Weekly Musing: Ding, Ding, Round Two is Over

Well, I am done with the second revision of my novel. Hooray! This will be the last post about it. It’s a relief getting it before the end of the month. This gives me a few days off to rest my mind before I start prepping for NaNoWriMo.

As before, here are some of the lessons I’ve learned going through the process of learning how to revise a novel.

Realistic Expectations for My Process: I’ve already promised myself that for round 3 I am going to allow myself about 6 months to get revisions done. All my deadlines have been self-imposed because without them I fear I won’t ever actually learn what my process is. It’s also a kick in the ass to get over my anxiety and get it done.

But I think the 4 month deadline isn’t very healthy for me. That’s why for round 3 I am going to give myself more time since it will be the first time I will be revising the story from point A to point Z instead of by character. I’ll be truly reading it as a reader would be reading it.

Plugging Plot Holes: While I think I’ve managed to plug up some of the plot holes, especially as I switched from one main character to the other, there are still many more. This is another reason why I’m going to give myself 6 months to get through the round of revisions. I’m sure I will be drafting new chapters unless I can figure out a way to convert what I’ve already written. Sooner I can get those holes filled in, the better. It is my goal that once I am done with the third pass, each revision after will be more in line with simply polishing the manuscript and getting feedback.

Realistic Expectations for the Manuscript: This ties in a little bit with plugging the plot holes. Right now the novel is still quite a mess. That’s okay. I finally feel like the time line is coming together as well as my understanding of the characters.

I realize that my chapters as they stand are far too long. I have numerous chapters which are over 2,500 words which may not sound too bad but when an overwhelming majority of the chapters are that length, reader fatigue should be considered especially nowadays. That being said, historical fiction books tend to be pretty lengthy and long chapters aren’t unusual.

On the other hand, it’s about the flow of the story. Will having long chapter after long chapter really serve the story? Can I get away with paring down several of the long chapters and still get the story across? What chapters can be sacrificed? Already I cut several from the rough draft. I also added in several scenes.

Looking back at the breakdown of words per character, one of the two main characters has about 20,000 more words than the other does. At this point I don’t feel this is a bad thing. I’ve never been shooting for a perfect 50/50 for the story, but is that balance fair to the story and the characters?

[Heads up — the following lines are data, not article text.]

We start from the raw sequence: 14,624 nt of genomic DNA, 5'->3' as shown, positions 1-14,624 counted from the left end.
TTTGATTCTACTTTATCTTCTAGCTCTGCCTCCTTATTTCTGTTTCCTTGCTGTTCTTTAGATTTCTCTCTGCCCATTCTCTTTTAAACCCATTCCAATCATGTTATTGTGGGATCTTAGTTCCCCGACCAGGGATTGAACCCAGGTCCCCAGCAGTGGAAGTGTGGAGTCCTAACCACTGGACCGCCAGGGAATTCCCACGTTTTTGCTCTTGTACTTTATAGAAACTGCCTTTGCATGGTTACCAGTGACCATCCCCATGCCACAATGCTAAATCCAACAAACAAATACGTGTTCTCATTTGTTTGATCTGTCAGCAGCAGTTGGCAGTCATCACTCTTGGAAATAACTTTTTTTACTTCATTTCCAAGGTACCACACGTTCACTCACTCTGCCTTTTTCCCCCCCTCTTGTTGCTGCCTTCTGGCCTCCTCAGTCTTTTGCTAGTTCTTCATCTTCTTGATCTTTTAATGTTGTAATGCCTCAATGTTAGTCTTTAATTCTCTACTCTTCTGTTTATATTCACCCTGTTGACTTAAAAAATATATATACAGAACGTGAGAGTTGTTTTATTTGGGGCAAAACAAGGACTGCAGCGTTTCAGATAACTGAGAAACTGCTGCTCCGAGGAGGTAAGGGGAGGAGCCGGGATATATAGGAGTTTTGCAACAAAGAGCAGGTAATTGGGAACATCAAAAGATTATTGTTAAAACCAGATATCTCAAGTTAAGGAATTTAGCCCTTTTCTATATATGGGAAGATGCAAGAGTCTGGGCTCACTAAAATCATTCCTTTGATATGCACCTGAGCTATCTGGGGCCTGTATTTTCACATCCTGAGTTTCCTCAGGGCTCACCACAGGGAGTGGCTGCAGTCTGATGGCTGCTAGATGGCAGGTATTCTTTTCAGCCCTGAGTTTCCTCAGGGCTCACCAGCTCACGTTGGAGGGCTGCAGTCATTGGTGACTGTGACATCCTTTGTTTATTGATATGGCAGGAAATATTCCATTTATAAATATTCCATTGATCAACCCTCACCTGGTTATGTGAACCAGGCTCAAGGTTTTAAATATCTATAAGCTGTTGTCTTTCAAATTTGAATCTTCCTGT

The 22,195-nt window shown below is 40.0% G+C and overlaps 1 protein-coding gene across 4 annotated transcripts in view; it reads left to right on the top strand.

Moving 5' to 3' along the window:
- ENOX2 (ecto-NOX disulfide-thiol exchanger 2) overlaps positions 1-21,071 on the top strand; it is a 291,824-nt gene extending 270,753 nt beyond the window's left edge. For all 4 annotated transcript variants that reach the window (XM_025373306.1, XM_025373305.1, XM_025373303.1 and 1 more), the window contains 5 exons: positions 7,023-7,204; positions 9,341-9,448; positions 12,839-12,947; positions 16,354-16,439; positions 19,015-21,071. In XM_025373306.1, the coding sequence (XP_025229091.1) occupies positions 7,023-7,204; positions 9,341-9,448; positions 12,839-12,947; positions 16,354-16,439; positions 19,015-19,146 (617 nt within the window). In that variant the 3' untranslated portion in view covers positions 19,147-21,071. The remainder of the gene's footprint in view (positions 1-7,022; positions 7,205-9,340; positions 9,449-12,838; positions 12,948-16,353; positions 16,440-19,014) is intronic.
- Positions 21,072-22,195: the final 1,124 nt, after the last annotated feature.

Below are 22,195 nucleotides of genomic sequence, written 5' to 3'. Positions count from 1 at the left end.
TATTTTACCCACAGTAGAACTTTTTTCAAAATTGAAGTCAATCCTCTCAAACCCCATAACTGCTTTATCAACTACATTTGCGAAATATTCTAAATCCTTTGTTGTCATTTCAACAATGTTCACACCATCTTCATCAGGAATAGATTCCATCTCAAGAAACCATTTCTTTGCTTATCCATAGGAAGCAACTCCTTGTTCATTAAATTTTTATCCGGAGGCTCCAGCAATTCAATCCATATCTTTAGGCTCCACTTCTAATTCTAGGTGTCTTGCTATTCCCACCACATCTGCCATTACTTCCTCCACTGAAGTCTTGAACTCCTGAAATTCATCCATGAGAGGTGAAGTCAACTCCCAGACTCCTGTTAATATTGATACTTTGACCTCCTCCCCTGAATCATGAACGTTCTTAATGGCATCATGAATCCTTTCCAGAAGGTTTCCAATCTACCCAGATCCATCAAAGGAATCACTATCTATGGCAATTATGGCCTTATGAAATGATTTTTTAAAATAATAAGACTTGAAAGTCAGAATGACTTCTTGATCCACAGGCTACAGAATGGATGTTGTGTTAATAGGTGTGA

Research: It’s a bitch at times. I’m sure it will continue to be going into round 3. However I hope to continue to utilize cheat sheets of info. I think it will be great to do this for important historical events so I can quickly refer to what would be key to my story.

It amazes me how often I looked back in my books and previous research for more than just a simple line about a battle, for example, and not finding much. Or being able to nail down people’s movements after a major event. I have a hard time believing people just disappeared for a few months. You would think the books I have would contain such valuable information. Apparently not. And these are history books written by well-respected historians on this particular subject.

Or realizing that there are some seemingly easy questions I’ve asked but had problems finding the answers. A lot of hours spent on different websites to find these answers or cross-referencing answers only to discover conflicting information. That’s when I whipped out my privilege as a writer to go with my gut keeping in mind it is fiction first. If someone wants historical fact then read history books.

Playlists Don’t Help: Oddly enough, listening to music somewhat of the time period or which match with a mood didn’t actually help me. If anything it was a bigger distraction. Didn’t matter if it was playlist I created or someone else’s. Eventually I gave up and went back to listening to classical music or non-annoying electronica music.

Briefly, just a couple of stats of my book as it stands. So far I have 51 chapters for a total of 127,759 words. That is a lot of words but again, one of the beauties of historical fiction is longer is fine. That doesn’t mean I want to pad the pages with fluff. This is also down from the initial rough draft which was about 155,000 words.